Opps. The US National Security Agency (NSA) accidently shut down the entire internet in Syria in 2012, according to a new interview with Edward Snowden published in Wired Magazine.

NSA

If NSA was caught, blame was to be transferred on Israel

At the time of the outing, technical difficulties in Turkey were blamed, but inside the NSA a joke circulated that the backup plan to blame Israel if they were caught.

The breach of Syrian internet infrastructure was in fact the handiwork of the NSA’s Tailored Access Office (TAO), Snowden said in the interview.  On a secret operation to plant spy apparatus in the router of a “major Internet service provider in Syria,” the NSA instead shut down the Internet for four days.

If successful, the NSA technical scheme would have redirected traffic from the router through systems tapped by what is termed the agency’s Turmoil packet capture system and the Xkeyscore packet processing system.  In short, this would give the NSA access to enclosures in e-mails not available through the agency’s everyday broad Internet surveillance.

NSA, CIA and DoJ’s abuse of power

With each interview, the depth of Snowden’s experience becomes more apparent. While initially mainstream journalists wrote him off as a low level contract employee, he later revealed he was a high level operative.  His concern for higher issues of NSA, CIA and DoJ abuse of power would later be confirmed when the CIA was caught using its spy technology to “snoop” on the US Senate – an act in some quarters that was recognized as direct attempts to manipulate the democratic process.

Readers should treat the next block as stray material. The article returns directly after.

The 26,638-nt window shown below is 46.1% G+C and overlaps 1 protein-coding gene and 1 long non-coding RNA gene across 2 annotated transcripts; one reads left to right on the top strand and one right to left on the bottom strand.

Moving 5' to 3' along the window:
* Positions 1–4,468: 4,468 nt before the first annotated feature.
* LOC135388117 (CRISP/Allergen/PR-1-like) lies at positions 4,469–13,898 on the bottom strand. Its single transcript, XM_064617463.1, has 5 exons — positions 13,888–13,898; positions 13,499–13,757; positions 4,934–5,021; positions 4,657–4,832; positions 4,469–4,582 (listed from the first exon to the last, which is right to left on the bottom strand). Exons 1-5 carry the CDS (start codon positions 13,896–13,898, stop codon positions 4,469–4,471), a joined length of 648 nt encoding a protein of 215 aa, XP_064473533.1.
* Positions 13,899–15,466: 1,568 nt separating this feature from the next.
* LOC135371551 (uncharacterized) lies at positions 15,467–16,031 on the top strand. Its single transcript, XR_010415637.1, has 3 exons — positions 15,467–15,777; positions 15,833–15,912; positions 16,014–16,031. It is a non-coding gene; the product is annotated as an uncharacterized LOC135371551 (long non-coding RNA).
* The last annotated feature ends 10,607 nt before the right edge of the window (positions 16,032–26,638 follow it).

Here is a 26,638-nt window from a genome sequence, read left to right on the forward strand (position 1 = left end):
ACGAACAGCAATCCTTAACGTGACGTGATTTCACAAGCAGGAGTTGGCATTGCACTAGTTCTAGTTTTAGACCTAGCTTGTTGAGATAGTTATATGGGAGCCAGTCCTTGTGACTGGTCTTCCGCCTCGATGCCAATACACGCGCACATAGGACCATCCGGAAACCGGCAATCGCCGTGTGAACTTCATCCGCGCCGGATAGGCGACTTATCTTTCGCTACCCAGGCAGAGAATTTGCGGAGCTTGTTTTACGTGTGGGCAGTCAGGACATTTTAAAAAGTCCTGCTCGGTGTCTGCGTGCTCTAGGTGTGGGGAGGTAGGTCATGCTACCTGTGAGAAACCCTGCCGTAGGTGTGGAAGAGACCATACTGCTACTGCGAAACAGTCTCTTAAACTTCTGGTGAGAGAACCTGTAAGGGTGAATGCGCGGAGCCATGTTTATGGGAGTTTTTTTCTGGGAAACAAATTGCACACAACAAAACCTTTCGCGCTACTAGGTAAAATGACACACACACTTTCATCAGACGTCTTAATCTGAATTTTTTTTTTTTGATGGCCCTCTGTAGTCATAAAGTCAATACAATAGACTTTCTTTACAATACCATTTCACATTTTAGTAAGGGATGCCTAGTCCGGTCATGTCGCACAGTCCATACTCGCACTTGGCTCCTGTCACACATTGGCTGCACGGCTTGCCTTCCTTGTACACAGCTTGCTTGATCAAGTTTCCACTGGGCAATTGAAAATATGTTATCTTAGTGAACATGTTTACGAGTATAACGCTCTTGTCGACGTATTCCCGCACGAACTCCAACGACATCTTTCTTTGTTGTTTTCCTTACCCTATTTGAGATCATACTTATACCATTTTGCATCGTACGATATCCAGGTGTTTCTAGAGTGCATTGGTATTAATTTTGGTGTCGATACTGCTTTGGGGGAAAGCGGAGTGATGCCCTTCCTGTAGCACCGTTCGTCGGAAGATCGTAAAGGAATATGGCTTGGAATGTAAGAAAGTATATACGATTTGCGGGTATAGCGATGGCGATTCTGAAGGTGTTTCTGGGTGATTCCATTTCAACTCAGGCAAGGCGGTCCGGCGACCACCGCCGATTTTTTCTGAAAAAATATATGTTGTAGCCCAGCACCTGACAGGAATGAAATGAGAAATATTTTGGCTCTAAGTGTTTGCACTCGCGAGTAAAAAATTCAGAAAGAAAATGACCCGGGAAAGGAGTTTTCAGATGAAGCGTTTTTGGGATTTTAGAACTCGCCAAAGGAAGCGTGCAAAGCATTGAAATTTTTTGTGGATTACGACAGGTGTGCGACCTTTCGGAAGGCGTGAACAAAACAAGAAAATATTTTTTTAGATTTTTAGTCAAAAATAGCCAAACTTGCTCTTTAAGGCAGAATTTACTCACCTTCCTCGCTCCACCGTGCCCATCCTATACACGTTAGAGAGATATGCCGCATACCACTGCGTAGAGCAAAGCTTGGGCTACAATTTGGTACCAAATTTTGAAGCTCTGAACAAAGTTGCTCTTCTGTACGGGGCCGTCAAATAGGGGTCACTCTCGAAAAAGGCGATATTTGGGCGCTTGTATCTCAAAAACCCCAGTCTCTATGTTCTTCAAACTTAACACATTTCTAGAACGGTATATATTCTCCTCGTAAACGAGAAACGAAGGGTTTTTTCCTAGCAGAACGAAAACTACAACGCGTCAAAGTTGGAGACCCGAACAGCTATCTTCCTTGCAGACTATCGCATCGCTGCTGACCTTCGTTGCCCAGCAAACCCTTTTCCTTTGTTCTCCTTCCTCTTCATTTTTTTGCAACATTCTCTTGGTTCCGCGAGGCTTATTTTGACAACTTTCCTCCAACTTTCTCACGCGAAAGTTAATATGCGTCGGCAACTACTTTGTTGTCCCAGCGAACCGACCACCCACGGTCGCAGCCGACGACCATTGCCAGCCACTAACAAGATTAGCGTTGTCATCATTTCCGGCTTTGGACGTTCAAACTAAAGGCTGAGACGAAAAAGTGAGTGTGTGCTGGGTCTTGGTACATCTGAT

But this isn’t the topic in the mainstream media, which glosses over the fact that Snowden has been accurate with most of his warnings.  Snowden left a comfortable life in Hawaii, attractive girlfriend and surf and sand lifestyle along with a six figure salary. He now resides in dirty Moscow, his freedoms restricted and his compensation said to be a fraction of his former pay.

The interview paints a picture of a man becoming increasingly disillusioned with the ever brazen and unchecked power to create the world’s most powerful spy apparatus – one that, in the wrong hands, could easily be used to control a society.

As Snowden joined Booz Allen Hamilton in early 2013, he had still “not lost his capacity for shock” at the NSA’s overreach into spy activities.

Snowden’s conversation on Syria’s internet outage

Author James Bamford reveals for the first time the somewhat clumsy incident in Syria by describing a conversation Snowden had with a contemporary.

One day an intelligence officer told him that TAO—a division of NSA hackers—had attempted in 2012 to remotely install an exploit in one of the core routers at a major Internet service provider in Syria, which was in the midst of a prolonged civil war. This would have given the NSA access to email and other Internet traffic from much of the country. But something went wrong, and the router was bricked instead—rendered totally inoperable. The failure of this router caused Syria to suddenly lose all connection to the Internet—although the public didn’t know that the US government was responsible. (This is the first time the claim has been revealed.)

This led to what Snowden called an “oh shit” moment. But is was all laughs at the NSA.

According to the report, back at TAO’s operations center it was all laughs when a joke circled the spy community that contained a little truth: “If we get caught, we can always point the finger at Israel.”